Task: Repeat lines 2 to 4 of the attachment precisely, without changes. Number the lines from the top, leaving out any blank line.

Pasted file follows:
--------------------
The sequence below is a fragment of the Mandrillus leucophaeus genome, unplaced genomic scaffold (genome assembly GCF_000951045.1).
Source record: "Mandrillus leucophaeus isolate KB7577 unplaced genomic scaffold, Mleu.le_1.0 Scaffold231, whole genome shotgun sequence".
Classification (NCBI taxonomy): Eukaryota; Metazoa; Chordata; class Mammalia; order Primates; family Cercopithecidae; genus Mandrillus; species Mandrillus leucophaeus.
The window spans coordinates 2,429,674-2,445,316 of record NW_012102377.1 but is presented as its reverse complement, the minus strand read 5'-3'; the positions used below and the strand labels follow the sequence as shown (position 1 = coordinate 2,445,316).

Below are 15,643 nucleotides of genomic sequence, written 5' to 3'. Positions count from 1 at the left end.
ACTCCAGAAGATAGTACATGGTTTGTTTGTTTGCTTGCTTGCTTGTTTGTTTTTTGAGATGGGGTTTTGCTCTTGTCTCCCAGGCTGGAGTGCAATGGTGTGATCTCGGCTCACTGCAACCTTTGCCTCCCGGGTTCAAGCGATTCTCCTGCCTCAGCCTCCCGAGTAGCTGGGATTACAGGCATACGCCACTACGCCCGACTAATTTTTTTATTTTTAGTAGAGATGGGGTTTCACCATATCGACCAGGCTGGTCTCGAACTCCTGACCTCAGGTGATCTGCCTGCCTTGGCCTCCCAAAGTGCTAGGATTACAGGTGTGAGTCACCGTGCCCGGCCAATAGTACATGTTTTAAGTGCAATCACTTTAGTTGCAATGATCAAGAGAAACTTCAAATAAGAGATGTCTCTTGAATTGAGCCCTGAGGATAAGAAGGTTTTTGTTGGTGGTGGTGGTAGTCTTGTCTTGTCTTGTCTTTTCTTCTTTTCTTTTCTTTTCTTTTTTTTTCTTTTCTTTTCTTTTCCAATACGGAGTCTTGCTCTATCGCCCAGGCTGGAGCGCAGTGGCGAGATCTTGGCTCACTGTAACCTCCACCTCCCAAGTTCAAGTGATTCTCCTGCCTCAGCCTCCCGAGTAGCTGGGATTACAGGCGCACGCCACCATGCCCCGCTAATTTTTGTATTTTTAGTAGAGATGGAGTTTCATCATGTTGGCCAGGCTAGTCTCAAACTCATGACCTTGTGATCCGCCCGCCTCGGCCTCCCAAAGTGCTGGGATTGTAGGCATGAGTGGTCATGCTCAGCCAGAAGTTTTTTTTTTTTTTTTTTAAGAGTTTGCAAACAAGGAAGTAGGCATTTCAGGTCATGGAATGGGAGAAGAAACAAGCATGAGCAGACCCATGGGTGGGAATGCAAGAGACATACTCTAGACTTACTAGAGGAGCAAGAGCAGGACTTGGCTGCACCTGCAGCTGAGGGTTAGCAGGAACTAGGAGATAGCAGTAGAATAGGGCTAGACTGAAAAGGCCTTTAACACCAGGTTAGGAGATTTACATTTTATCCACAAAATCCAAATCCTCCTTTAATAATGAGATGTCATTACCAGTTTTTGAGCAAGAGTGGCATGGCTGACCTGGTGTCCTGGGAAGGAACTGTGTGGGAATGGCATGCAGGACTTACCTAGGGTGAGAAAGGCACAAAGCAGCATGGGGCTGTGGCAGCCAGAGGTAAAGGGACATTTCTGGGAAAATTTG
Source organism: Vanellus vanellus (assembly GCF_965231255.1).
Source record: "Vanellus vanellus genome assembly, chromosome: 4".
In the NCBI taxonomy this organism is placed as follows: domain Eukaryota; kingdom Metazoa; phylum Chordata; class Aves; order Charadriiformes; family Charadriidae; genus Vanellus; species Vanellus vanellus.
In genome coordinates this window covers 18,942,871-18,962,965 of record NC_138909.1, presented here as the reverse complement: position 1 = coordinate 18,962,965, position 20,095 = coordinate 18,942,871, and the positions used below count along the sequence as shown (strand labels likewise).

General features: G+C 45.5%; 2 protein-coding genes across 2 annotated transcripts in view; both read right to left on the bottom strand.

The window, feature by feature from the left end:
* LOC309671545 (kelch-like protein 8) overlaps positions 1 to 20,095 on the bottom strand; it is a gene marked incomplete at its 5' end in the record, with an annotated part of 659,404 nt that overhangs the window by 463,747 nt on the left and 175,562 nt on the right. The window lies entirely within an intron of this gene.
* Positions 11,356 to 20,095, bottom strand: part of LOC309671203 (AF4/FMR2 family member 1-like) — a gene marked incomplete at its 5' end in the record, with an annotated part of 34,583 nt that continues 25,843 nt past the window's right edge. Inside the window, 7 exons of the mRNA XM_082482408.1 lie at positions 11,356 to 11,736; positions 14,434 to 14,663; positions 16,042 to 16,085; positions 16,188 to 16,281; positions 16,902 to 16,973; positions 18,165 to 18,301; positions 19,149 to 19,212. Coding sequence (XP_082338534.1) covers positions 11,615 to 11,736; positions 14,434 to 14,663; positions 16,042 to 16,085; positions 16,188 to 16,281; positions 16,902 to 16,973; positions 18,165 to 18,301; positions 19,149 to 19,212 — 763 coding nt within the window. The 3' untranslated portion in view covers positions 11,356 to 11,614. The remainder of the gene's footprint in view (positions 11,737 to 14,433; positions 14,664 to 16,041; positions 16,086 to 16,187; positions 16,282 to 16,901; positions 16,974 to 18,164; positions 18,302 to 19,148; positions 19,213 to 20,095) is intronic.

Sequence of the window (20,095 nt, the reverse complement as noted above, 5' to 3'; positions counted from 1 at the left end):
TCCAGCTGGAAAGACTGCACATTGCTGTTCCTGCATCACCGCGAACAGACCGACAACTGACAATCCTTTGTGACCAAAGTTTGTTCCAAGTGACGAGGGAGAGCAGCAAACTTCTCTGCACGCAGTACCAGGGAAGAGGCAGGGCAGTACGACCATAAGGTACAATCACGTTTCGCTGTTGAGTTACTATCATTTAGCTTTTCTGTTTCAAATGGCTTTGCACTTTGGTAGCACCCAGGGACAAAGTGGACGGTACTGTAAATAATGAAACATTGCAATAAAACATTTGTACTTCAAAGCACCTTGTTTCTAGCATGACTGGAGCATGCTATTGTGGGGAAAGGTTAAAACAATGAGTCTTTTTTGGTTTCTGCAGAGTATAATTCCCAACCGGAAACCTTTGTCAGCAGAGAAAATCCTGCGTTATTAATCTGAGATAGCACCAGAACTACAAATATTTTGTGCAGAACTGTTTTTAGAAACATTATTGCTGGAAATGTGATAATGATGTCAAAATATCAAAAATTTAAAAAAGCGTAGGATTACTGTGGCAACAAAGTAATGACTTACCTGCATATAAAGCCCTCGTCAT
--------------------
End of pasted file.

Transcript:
Source record: "Mandrillus leucophaeus isolate KB7577 unplaced genomic scaffold, Mleu.le_1.0 Scaffold231, whole genome shotgun sequence".
Classification (NCBI taxonomy): Eukaryota; Metazoa; Chordata; class Mammalia; order Primates; family Cercopithecidae; genus Mandrillus; species Mandrillus leucophaeus.
The window spans coordinates 2,429,674-2,445,316 of record NW_012102377.1 but is presented as its reverse complement, the minus strand read 5'-3'; the positions used below and the strand labels follow the sequence as shown (position 1 = coordinate 2,445,316).